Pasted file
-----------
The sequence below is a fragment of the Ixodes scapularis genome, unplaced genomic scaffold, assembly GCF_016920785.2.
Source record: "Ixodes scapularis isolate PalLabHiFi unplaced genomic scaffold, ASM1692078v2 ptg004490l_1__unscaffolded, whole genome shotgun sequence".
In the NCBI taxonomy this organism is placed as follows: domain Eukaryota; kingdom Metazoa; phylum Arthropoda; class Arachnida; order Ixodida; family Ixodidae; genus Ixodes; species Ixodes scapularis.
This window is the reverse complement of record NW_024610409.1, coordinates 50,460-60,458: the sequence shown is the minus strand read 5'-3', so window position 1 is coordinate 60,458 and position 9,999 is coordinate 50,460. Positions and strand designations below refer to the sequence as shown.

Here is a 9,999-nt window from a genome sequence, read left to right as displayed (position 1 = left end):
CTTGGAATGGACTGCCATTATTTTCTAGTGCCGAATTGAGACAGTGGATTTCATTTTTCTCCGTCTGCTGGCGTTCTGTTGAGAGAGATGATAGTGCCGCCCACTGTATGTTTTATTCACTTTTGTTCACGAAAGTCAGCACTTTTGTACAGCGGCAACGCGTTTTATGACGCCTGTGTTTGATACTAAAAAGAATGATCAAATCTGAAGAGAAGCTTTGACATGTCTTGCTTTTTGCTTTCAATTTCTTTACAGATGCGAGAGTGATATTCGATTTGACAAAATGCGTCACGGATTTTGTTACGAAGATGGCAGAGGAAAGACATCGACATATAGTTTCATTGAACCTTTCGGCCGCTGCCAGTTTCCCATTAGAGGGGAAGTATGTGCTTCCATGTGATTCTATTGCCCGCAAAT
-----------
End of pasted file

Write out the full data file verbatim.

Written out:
The sequence below is a fragment of the Ixodes scapularis genome, unplaced genomic scaffold, assembly GCF_016920785.2.
Source record: "Ixodes scapularis isolate PalLabHiFi unplaced genomic scaffold, ASM1692078v2 ptg004490l_1__unscaffolded, whole genome shotgun sequence".
In the NCBI taxonomy this organism is placed as follows: domain Eukaryota; kingdom Metazoa; phylum Arthropoda; class Arachnida; order Ixodida; family Ixodidae; genus Ixodes; species Ixodes scapularis.
This window is the reverse complement of record NW_024610409.1, coordinates 50,460-60,458: the sequence shown is the minus strand read 5'-3', so window position 1 is coordinate 60,458 and position 9,999 is coordinate 50,460. Positions and strand designations below refer to the sequence as shown.

Here is a 9,999-nt window from a genome sequence, read left to right as displayed (position 1 = left end):
CTTGGAATGGACTGCCATTATTTTCTAGTGCCGAATTGAGACAGTGGATTTCATTTTTCTCCGTCTGCTGGCGTTCTGTTGAGAGAGATGATAGTGCCGCCCACTGTATGTTTTATTCACTTTTGTTCACGAAAGTCAGCACTTTTGTACAGCGGCAACGCGTTTTATGACGCCTGTGTTTGATACTAAAAAGAATGATCAAATCTGAAGAGAAGCTTTGACATGTCTTGCTTTTTGCTTTCAATTTCTTTACAGATGCGAGAGTGATATTCGATTTGACAAAATGCGTCACGGATTTTGTTACGAAGATGGCAGAGGAAAGACATCGACATATAGTTTCATTGAACCTTTCGGCCGCTGCCAGTTTCCCATTAGAGGGGAAGTATGTGCTTCCATGTGATTCTATTGCCCGCAAAT